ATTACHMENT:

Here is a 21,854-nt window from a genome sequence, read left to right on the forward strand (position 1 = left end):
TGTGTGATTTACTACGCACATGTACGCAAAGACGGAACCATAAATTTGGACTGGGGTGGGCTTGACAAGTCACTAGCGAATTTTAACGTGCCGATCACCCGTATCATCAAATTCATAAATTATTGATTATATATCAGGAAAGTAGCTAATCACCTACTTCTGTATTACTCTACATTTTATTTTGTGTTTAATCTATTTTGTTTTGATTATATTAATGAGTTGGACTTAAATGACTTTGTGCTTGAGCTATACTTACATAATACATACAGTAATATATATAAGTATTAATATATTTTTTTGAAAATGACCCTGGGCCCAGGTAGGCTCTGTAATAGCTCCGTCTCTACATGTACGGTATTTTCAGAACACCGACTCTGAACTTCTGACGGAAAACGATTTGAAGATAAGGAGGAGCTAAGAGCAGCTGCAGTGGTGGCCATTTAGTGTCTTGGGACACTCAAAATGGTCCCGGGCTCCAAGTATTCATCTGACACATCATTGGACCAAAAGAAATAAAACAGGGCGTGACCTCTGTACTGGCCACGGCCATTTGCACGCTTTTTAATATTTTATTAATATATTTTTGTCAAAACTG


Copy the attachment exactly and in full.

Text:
Here is a 21,854-nt window from a genome sequence, read left to right on the forward strand (position 1 = left end):
TGTGTGATTTACTACGCACATGTACGCAAAGACGGAACCATAAATTTGGACTGGGGTGGGCTTGACAAGTCACTAGCGAATTTTAACGTGCCGATCACCCGTATCATCAAATTCATAAATTATTGATTATATATCAGGAAAGTAGCTAATCACCTACTTCTGTATTACTCTACATTTTATTTTGTGTTTAATCTATTTTGTTTTGATTATATTAATGAGTTGGACTTAAATGACTTTGTGCTTGAGCTATACTTACATAATACATACAGTAATATATATAAGTATTAATATATTTTTTTGAAAATGACCCTGGGCCCAGGTAGGCTCTGTAATAGCTCCGTCTCTACATGTACGGTATTTTCAGAACACCGACTCTGAACTTCTGACGGAAAACGATTTGAAGATAAGGAGGAGCTAAGAGCAGCTGCAGTGGTGGCCATTTAGTGTCTTGGGACACTCAAAATGGTCCCGGGCTCCAAGTATTCATCTGACACATCATTGGACCAAAAGAAATAAAACAGGGCGTGACCTCTGTACTGGCCACGGCCATTTGCACGCTTTTTAATATTTTATTAATATATTTTTGTCAAAACTG